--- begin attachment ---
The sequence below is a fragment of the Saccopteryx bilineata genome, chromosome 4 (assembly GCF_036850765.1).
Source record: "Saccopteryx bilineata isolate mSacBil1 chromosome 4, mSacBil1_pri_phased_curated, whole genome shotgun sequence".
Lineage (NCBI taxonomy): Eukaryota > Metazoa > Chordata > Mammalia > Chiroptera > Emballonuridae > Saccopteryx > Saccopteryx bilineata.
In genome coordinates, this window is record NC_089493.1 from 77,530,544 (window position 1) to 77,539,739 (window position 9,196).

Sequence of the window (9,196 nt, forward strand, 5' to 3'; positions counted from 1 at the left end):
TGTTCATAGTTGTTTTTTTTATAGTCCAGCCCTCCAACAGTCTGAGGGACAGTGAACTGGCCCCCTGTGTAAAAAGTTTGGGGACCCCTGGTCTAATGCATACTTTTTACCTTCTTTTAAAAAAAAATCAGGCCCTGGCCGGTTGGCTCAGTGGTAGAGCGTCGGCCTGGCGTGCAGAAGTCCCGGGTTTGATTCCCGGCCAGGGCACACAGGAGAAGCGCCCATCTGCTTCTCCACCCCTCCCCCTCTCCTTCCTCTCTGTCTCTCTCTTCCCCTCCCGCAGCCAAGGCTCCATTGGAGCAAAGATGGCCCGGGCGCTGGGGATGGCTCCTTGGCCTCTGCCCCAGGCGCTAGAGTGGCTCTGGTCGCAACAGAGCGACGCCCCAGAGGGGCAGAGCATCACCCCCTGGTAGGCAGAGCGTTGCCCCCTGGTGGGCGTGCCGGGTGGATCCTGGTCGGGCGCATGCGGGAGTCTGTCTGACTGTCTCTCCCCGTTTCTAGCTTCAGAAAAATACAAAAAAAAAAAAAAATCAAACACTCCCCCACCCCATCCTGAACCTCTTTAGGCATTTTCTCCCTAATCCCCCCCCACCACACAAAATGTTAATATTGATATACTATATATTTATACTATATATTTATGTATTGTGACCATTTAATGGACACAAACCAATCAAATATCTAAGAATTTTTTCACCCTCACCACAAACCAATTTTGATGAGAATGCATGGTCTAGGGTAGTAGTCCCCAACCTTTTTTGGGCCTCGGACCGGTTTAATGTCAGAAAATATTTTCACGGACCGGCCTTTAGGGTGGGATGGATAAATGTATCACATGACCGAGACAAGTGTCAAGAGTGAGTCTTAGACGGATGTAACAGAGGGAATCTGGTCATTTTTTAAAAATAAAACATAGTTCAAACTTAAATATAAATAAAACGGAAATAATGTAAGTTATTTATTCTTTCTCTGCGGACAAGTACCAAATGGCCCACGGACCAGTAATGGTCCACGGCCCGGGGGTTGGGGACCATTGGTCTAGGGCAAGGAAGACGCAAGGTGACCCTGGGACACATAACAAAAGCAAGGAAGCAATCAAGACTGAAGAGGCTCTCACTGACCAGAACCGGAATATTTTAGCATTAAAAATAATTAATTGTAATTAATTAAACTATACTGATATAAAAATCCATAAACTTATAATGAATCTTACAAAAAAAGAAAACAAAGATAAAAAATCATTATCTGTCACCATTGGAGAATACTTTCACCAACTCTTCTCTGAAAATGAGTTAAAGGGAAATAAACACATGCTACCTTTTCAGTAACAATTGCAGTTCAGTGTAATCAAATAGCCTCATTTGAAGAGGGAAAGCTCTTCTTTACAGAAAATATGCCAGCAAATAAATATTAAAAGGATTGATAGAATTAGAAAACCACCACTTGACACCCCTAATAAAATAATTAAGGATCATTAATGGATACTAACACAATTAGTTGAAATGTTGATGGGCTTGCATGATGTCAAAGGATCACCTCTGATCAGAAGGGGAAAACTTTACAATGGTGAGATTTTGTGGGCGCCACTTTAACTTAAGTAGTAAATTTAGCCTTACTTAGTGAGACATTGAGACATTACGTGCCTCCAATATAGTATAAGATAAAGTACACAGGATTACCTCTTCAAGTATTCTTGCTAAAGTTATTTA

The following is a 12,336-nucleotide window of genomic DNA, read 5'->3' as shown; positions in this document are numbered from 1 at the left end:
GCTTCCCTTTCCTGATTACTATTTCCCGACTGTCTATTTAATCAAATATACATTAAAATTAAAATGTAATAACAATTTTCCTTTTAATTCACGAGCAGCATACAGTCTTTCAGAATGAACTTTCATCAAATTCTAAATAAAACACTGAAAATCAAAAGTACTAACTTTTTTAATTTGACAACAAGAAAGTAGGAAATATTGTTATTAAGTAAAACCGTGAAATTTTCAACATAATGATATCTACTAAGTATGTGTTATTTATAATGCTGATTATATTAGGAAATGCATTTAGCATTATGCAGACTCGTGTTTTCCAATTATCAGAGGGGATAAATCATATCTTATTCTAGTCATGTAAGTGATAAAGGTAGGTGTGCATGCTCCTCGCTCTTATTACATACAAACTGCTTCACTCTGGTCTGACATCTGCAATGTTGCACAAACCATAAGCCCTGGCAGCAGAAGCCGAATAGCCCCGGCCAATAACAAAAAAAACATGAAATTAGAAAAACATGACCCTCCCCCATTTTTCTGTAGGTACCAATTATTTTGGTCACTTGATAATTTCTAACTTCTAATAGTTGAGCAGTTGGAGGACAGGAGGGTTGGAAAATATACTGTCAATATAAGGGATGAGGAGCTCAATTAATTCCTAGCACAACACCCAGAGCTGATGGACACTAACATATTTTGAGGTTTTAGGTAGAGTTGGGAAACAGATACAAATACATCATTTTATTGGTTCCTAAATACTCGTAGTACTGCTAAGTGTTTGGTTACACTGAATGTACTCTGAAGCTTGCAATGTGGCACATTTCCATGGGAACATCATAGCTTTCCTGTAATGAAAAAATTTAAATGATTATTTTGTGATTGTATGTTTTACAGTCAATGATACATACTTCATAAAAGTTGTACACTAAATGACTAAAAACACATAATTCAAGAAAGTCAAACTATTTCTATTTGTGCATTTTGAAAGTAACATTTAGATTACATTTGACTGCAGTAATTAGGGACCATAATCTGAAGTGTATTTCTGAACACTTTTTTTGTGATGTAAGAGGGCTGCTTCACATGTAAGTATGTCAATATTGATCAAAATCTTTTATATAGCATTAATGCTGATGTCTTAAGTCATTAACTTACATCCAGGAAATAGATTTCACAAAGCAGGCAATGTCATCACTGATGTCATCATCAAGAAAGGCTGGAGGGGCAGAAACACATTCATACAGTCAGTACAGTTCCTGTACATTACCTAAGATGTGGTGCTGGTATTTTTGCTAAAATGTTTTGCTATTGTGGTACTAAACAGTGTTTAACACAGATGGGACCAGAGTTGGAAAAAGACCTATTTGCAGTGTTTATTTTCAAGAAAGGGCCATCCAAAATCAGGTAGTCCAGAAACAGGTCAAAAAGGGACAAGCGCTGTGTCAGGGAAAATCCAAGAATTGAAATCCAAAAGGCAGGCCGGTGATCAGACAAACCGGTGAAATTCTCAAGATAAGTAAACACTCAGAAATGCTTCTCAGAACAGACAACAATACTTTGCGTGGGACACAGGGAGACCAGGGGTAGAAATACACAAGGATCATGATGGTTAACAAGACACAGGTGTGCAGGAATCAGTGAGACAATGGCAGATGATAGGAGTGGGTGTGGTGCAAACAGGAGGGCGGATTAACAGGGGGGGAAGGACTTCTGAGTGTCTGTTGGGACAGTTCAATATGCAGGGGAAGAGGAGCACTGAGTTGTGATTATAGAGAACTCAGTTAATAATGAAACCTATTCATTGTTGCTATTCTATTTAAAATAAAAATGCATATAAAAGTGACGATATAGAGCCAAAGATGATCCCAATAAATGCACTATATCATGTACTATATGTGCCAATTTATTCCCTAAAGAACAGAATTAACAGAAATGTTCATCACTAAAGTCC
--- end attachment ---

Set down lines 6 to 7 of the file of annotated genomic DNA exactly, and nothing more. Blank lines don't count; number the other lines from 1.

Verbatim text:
TGTTCATAGTTGTTTTTTTTATAGTCCAGCCCTCCAACAGTCTGAGGGACAGTGAACTGGCCCCCTGTGTAAAAAGTTTGGGGACCCCTGGTCTAATGCATACTTTTTACCTTCTTTTAAAAAAAAATCAGGCCCTGGCCGGTTGGCTCAGTGGTAGAGCGTCGGCCTGGCGTGCAGAAGTCCCGGGTTTGATTCCCGGCCAGGGCACACAGGAGAAGCGCCCATCTGCTTCTCCACCCCTCCCCCTCTCCTTCCTCTCTGTCTCTCTCTTCCCCTCCCGCAGCCAAGGCTCCATTGGAGCAAAGATGGCCCGGGCGCTGGGGATGGCTCCTTGGCCTCTGCCCCAGGCGCTAGAGTGGCTCTGGTCGCAACAGAGCGACGCCCCAGAGGGGCAGAGCATCACCCCCTGGTAGGCAGAGCGTTGCCCCCTGGTGGGCGTGCCGGGTGGATCCTGGTCGGGCGCATGCGGGAGTCTGTCTGACTGTCTCTCCCCGTTTCTAGCTTCAGAAAAATACAAAAAAAAAAAAAAATCAAACACTCCCCCACCCCATCCTGAACCTCTTTAGGCATTTTCTCCCTAATCCCCCCCCACCACACAAAATGTTAATATTGATATACTATATATTTATACTATATATTTATGTATTGTGACCATTTAATGGACACAAACCAATCAAATATCTAAGAATTTTTTCACCCTCACCACAAACCAATTTTGATGAGAATGCATGGTCTAGGGTAGTAGTCCCCAACCTTTTTTGGGCCTCGGACCGGTTTAATGTCAGAAAATATTTTCACGGACCGGCCTTTAGGGTGGGATGGATAAATGTATCACATGACCGAGACAAGTGTCAAGAGTGAGTCTTAGACGGATGTAACAGAGGGAATCTGGTCATTTTTTAAAAATAAAACATAGTTCAAACTTAAATATAAATAAAACGGAAATAATGTAAGTTATTTATTCTTTCTCTGCGGACAAGTACCAAATGGCCCACGGACCAGTAATGGTCCACGGCCCGGGGGTTGGGGACCATTGGTCTAGGGCAAGGAAGACGCAAGGTGACCCTGGGACACATAACAAAAGCAAGGAAGCAATCAAGACTGAAGAGGCTCTCACTGACCAGAACCGGAATATTTTAGCATTAAAAATAATTAATTGTAATTAATTAAACTATACTGATATAAAAATCCATAAACTTATAATGAATCTTACAAAAAAAGAAAACAAAGATAAAAAATCATTATCTGTCACCATTGGAGAATACTTTCACCAACTCTTCTCTGAAAATGAGTTAAAGGGAAATAAACACATGCTACCTTTTCAGTAACAATTGCAGTTCAGTGTAATCAAATAGCCTCATTTGAAGAGGGAAAGCTCTTCTTTACAGAAAATATGCCAGCAAATAAATATTAAAAGGATTGATAGAATTAGAAAACCACCACTTGACACCCCTAATAAAATAATTAAGGATCATTAATGGATACTAACACAATTAGTTGAAATGTTGATGGGCTTGCATGATGTCAAAGGATCACCTCTGATCAGAAGGGGAAAACTTTACAATGGTGAGATTTTGTGGGCGCCACTTTAACTTAAGTAGTAAATTTAGCCTTACTTAGTGAGACATTGAGACATTACGTGCCTCCAATATAGTATAAGATAAAGTACACAGGATTACCTCTTCAAGTATTCTTGCTAAAGTTATTTA

The following is a 12,336-nucleotide window of genomic DNA, read 5'->3' as shown; positions in this document are numbered from 1 at the left end: